Tilting at Goalposts 

More than 90 percent of high school football players will never suit up in college, let alone the pros. But that doesn't stop them from pursuing their dreams.

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Coach Kahn is still working as hard as he can for Washington. "Fresno State said that they would take him if he could qualify," he reports. The English difficulty got solved, but Washington's math grades still aren't up to snuff. "He might play one season at a junior college and transfer to Fresno," Kahn predicts. "Then with Arrion, you have the grades and the film, but people look past him."

Kahn has heard Archie's Montana story before — "if our first choice drops out, you're our man." Kahn sighs. "A lot of times they'll tell a kid that, but it's really five kids they're telling that to. This is the reality of cutthroat college recruiting. You don't want to give a kid false hope, but you also don't want to cut the rope."

As for Washington, says Kahn, "He's a kid that regardless where he goes, he'll be a standout. He could end up at Fresno State or Portland State. Now he's taking a full load of courses, and he'll take math at a community college this summer. He needs nothing but As and Bs moving forward."

Turns out Archie didn't fly entirely under the radar. He was offered three scholarships, two to D2 schools and one to the University of San Diego. Archie faxed in his signature to USD on March 2. "They have great academics and a top-notch engineering school," he explains.

What was most important in his recruiting success? "A highlight film is very important because it's how coaches decide if you have potential," he says, adding that he made his own tape. Still, he says, "The most important thing to being recruited are grades. Even if you have a lot of talent, without grades schools won't accept you."

Which is Washington's dilemma. If he makes up his credits, he could go to Arizona State or Fresno State. Or he may go to Contra Costa College for just this summer before qualifying for a scholarship. "Schools usually have one scholarship left for these situations," says Kahn, to award to those who slide in just as the door is closing. "Time will tell." Washington is talented enough to play on a ranked D1 team. Whether he wants it enough to knuckle down is up to him.

Calvin Nunley, as predicted, will go to San Mateo Community College or Laney and try to be a JUCO transfer to a D1 school. It happens every year to some lucky players: The Green Bay Packers' Aaron Rodgers transferred to Cal from Butte Community College after one year.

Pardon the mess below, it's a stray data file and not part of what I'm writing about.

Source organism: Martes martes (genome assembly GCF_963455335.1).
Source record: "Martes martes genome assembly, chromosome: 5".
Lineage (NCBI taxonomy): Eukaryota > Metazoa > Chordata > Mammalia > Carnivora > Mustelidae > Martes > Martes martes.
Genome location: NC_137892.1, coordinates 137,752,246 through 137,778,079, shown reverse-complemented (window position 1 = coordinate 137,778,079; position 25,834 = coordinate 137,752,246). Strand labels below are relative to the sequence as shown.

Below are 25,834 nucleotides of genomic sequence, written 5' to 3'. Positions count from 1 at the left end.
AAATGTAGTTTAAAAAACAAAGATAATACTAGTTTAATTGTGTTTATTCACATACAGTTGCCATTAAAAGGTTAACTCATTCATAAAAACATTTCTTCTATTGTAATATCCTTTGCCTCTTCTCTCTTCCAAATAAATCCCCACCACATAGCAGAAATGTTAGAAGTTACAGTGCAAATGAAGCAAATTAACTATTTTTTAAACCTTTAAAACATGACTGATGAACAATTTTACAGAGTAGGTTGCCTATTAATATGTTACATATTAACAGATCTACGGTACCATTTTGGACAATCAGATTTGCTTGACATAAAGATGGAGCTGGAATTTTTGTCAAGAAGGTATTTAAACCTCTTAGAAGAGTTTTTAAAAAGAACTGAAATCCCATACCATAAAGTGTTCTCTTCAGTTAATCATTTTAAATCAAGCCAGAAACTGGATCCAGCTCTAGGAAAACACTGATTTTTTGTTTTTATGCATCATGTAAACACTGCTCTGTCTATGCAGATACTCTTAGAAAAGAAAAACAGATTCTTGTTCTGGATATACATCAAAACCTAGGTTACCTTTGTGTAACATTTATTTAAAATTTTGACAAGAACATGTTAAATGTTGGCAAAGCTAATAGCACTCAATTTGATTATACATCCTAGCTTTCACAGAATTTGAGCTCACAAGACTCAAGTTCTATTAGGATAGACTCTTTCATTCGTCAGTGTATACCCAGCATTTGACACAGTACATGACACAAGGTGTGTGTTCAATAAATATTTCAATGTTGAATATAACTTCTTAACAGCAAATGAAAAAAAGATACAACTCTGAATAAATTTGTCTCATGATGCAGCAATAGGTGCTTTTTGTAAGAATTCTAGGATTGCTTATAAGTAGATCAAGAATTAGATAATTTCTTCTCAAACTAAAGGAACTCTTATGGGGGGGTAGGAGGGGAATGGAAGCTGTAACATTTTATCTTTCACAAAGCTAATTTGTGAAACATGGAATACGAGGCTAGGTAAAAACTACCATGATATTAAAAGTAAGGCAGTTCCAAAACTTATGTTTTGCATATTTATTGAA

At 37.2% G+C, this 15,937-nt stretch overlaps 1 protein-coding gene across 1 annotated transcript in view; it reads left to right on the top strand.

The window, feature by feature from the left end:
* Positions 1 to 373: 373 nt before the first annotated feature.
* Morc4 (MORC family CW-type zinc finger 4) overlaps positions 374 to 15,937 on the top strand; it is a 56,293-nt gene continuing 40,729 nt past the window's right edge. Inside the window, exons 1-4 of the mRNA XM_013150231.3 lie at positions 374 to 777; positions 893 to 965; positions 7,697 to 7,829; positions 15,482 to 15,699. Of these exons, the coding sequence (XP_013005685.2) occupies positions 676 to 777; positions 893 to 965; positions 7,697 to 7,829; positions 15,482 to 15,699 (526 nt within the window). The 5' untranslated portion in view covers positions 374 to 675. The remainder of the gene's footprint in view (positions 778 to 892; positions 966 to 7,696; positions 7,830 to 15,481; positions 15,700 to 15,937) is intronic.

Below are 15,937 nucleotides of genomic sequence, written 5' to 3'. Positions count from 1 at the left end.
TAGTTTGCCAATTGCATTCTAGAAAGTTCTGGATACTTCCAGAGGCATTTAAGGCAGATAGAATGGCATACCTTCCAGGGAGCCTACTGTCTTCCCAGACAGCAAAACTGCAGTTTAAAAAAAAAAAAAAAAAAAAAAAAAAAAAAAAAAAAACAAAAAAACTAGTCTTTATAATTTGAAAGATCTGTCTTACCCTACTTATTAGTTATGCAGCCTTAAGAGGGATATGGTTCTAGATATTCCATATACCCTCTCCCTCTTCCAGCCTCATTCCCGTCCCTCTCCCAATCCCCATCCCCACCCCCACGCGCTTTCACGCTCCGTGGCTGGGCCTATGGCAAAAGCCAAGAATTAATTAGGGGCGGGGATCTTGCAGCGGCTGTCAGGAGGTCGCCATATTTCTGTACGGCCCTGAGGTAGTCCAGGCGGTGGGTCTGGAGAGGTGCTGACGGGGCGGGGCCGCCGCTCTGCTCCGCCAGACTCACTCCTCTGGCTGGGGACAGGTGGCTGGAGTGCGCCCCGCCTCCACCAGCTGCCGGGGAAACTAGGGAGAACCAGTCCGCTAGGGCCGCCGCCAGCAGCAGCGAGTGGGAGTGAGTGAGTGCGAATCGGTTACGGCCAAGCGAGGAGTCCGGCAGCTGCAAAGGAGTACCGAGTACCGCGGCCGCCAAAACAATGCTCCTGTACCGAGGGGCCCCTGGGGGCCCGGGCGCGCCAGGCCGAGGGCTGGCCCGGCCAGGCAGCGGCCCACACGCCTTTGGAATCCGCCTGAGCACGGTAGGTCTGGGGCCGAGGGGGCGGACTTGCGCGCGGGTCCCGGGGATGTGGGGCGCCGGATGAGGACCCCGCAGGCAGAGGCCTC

D3 schools recruited a couple Gaucho seniors — Arnim Barrett and Alex Meurer are accepted to Lewis and Clark and Willamette, also in Oregon. Meurer likes football so much that he chose not to play baseball this spring, instead spending those hours in El Cerrito's minimalist weight room to bulk up for college football.

Junior Darius Powe has already received a scholarship offer from the University of Nevada at Reno, Colin Kaepernick's alma mater. Banks, who plays center on El Cerrito's ranked basketball team, still has his heart set on football. He's been invited to tryouts for the All-American Army game, a national showcase for top high school players. He's also been invited to other camps: Nike and Rivals (sponsored by UnderArmour), at which visibility and networking are the watchwords. Banks has already come under a laser beam: Saban and the Alabama Crimson Tide have their eye on his upcoming junior campaign.

Kahn is looking ahead to his own opportunity. He was admitted to Cal's Principal Leadership program in the fall. "Next year, I'll be leaning on my assistant coaches more," he says.

Kahn believes that seeing last year's seniors go on to UCLA and Arizona State opened up a vision of playing football in college, whether that be D1, D3, or community college ball: "People who might not have played junior college ball now see that as a goal."

And though the season was difficult, Kahn saw a genuine love and appreciation for teammates and coaches. "We care about each other," he says. "We care about where people end up next, and we're building relationships that will stand the test of time."

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